In basketball terms, comparing Atlanta to Southern brethren Nashville and Charlotte is like pitting the varsity team's starting center against two pubescent guards on the freshman squad. The little guys might be water-bug quick, and maybe they can drain the occasional three-ball, but the stalwart owns the territory that really counts. Here's the thing, though, about the pimpled upstarts: They grow quick. All of this bears out in a recent study by Atlanta-based communications and public relations firm The Wilbert Group, which analyzed the "Southern trio" in eight real estate and economic categories and anointed Atlanta the "Winner" in just one of them. Charlotte, meanwhile, "won" four, leading the city's newspaper to declare that it "beat" its regional competitors in key measures such as office vacancy rate, GDP growth and growing rents. Based on those eight indicators, the analysis found, "Charlotte's economy is growing the fastest and Nashville's residential and multifamily markets are bouncing back the quickest. Atlanta is still a leader in economic development wins but lags behind its smaller competitors in the other seven areas." Is this a cause for concern?
First, the good news: Atlanta dominated the "Economic Development Wins" competition for 2014. And with this year's addition of the Mercedes-Benz North American headquarters, that momentum continues. But as those sour-grapes newspaper journos in Charlotte are quick to point out, this "win" is all but a given, being that Atlanta is a much larger market.
Probably the most disconcerting metrics involve GDP and job growth. Relatively speaking, Charlotte owned the job-growth game, beefing up its employment base by 32 percent since the dark days of 2009. Atlanta's, meanwhile, rose just 9 percent. And in terms of GDP growth in that time period, Charlotte's 23.8 percent growth edged out Nashville and nearly doubled Atlanta's.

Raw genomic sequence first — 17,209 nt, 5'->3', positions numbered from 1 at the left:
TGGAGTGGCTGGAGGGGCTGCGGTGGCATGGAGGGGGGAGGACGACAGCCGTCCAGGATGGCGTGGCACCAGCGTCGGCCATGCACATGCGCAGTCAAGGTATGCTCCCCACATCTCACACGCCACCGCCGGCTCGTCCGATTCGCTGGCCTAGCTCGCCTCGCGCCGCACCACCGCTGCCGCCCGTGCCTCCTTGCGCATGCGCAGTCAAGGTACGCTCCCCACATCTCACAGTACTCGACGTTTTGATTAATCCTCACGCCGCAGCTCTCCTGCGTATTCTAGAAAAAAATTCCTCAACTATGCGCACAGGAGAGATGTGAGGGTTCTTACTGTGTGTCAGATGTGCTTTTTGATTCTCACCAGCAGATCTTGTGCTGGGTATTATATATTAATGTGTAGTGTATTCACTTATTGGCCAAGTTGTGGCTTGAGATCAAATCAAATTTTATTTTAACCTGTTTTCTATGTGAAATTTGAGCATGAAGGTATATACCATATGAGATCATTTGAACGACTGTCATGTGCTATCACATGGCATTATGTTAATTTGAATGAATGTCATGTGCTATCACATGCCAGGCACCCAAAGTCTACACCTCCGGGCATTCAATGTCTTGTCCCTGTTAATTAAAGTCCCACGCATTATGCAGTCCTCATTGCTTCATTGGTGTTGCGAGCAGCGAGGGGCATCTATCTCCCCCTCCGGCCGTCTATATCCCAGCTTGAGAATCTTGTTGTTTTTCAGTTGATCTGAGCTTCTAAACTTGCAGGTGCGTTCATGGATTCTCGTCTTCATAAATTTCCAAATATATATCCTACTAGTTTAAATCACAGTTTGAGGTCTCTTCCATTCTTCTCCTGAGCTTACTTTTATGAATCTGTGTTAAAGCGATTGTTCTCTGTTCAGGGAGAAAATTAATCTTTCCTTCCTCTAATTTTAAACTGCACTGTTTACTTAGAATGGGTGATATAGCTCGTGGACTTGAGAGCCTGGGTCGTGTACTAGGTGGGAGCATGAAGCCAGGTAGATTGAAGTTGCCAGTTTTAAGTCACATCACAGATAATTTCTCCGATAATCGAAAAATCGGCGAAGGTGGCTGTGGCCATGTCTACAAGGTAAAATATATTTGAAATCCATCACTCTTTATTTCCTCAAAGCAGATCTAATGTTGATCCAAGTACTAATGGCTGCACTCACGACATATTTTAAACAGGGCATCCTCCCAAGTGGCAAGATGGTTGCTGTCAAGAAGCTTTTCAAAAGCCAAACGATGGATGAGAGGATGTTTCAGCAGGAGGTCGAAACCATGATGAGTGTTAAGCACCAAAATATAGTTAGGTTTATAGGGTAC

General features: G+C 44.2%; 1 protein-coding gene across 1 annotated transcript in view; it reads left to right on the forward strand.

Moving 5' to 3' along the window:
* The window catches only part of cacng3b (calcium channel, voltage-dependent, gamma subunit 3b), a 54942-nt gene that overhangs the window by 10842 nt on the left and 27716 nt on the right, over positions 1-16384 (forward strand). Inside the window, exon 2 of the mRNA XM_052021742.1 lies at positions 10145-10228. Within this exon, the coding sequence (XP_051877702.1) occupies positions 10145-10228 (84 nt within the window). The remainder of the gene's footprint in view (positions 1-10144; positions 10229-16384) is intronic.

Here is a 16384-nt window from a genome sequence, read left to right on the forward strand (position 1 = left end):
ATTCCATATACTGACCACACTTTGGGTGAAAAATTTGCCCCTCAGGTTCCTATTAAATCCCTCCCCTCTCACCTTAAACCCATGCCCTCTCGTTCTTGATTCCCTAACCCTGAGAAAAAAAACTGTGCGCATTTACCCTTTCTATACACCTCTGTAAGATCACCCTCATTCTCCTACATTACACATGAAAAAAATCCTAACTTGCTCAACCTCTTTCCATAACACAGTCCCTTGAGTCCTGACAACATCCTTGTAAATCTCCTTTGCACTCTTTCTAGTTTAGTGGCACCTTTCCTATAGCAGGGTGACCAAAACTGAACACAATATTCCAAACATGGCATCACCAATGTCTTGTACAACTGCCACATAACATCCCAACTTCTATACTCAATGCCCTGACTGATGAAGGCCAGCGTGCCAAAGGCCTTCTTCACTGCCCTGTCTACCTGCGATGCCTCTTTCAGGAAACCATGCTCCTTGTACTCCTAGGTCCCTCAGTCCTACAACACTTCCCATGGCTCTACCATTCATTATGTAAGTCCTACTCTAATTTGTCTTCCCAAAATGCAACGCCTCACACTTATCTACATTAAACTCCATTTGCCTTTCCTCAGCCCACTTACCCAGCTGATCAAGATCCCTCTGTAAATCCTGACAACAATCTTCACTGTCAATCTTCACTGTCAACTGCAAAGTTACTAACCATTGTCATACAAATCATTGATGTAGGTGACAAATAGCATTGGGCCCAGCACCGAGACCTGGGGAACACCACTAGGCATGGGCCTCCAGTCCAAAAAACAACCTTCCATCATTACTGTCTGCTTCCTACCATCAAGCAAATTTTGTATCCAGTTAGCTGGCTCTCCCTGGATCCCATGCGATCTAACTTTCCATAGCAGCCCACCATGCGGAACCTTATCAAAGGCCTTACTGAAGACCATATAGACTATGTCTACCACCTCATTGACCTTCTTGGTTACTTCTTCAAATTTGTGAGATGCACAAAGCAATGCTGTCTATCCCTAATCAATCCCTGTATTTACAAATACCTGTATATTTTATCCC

Or maybe ... ouch?
But wait, there's more. Buying a home in Atlanta has become nearly 18 percent more expensive in the last five years. That's not as steep as Nashville's climb (19.5) percent, but far more than Charlotte's (9.8 percent). Whether that's a win or lose is in the eye of the mortgage holder, of course. Meanwhile, another metric shows that ATL has way more vacant office space than its lil' cousins.
Thankfully, the analysis includes some perspective.
A University of Georgia economist weighs in with a reminder that Atlanta's GPD in 2013 was $307 billion — or nearly three times as large as Charlotte ($139 billion) and Nashville ($101 billion). That might not hold much sway in terms of home prices and office vacancy, but, as the study notes, "it's harder for a large economy like Atlanta's to change as quickly, or as significantly, as smaller economies."
· Charlotte beats Nashville, Atlanta in real estate measures, group says [The Charlotte Observer]
· Southern Skylines study [Wilbert Group]
· Traffic, Transit Dominate List of New Atlantans' Complaints [Curbed]